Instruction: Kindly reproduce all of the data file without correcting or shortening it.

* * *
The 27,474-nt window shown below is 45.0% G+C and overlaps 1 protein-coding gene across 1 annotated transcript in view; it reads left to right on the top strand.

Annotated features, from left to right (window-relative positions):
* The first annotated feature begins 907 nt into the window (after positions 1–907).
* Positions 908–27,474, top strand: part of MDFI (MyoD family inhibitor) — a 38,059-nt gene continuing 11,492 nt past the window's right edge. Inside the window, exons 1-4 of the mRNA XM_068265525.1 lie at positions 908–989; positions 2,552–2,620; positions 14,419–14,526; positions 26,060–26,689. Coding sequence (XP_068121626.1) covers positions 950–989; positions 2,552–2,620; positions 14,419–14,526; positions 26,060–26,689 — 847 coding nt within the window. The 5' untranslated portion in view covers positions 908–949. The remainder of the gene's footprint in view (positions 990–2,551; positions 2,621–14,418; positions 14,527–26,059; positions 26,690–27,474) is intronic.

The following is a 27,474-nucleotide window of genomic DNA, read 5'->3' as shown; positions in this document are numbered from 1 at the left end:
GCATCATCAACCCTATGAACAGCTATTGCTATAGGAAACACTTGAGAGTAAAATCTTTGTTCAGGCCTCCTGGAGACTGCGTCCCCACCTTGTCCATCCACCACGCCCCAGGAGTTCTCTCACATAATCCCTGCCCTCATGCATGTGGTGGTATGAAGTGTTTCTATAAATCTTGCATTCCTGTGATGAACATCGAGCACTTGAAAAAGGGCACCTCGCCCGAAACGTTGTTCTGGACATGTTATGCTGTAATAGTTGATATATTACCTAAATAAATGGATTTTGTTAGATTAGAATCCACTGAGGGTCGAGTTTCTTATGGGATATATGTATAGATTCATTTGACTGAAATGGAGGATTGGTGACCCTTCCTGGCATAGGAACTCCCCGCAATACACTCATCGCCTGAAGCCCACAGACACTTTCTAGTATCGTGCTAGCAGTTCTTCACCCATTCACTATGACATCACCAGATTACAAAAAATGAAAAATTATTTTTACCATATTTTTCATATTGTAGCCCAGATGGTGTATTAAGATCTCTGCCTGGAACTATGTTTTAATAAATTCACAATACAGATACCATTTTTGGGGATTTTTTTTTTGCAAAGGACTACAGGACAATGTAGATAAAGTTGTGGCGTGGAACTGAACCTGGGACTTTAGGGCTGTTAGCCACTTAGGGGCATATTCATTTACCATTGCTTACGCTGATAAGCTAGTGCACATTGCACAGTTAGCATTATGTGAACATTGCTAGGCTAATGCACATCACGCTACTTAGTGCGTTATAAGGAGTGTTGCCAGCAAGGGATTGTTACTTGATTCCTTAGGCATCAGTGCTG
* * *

The 27,474-nt window shown below is 45.0% G+C and overlaps 1 protein-coding gene across 1 annotated transcript in view; it reads left to right on the top strand.

Annotated features, from left to right (window-relative positions):
* The first annotated feature begins 907 nt into the window (after positions 1–907).
* Positions 908–27,474, top strand: part of MDFI (MyoD family inhibitor) — a 38,059-nt gene continuing 11,492 nt past the window's right edge. Inside the window, exons 1-4 of the mRNA XM_068265525.1 lie at positions 908–989; positions 2,552–2,620; positions 14,419–14,526; positions 26,060–26,689. Coding sequence (XP_068121626.1) covers positions 950–989; positions 2,552–2,620; positions 14,419–14,526; positions 26,060–26,689 — 847 coding nt within the window. The 5' untranslated portion in view covers positions 908–949. The remainder of the gene's footprint in view (positions 990–2,551; positions 2,621–14,418; positions 14,527–26,059; positions 26,690–27,474) is intronic.

The following is a 27,474-nucleotide window of genomic DNA, read 5'->3' as shown; positions in this document are numbered from 1 at the left end:
GCATCATCAACCCTATGAACAGCTATTGCTATAGGAAACACTTGAGAGTAAAATCTTTGTTCAGGCCTCCTGGAGACTGCGTCCCCACCTTGTCCATCCACCACGCCCCAGGAGTTCTCTCACATAATCCCTGCCCTCATGCATGTGGTGGTATGAAGTGTTTCTATAAATCTTGCATTCCTGTGATGAACATCGAGCACTTGAAAAAGGGCACCTCGCCCGAAACGTTGTTCTGGACATGTTATGCTGTAATAGTTGATATATTACCTAAATAAATGGATTTTGTTAGATTAGAATCCACTGAGGGTCGAGTTTCTTATGGGATATATGTATAGATTCATTTGACTGAAATGGAGGATTGGTGACCCTTCCTGGCATAGGAACTCCCCGCAATACACTCATCGCCTGAAGCCCACAGACACTTTCTAGTATCGTGCTAGCAGTTCTTCACCCATTCACTATGACATCACCAGATTACAAAAAATGAAAAATTATTTTTACCATATTTTTCATATTGTAGCCCAGATGGTGTATTAAGATCTCTGCCTGGAACTATGTTTTAATAAATTCACAATACAGATACCATTTTTGGGGATTTTTTTTTTGCAAAGGACTACAGGACAATGTAGATAAAGTTGTGGCGTGGAACTGAACCTGGGACTTTAGGGCTGTTAGCCACTTAGGGGCATATTCATTTACCATTGCTTACGCTGATAAGCTAGTGCACATTGCACAGTTAGCATTATGTGAACATTGCTAGGCTAATGCACATCACGCTACTTAGTGCGTTATAAGGAGTGTTGCCAGCAAGGGATTGTTACTTGATTCCTTAGGCATCAGTGCTG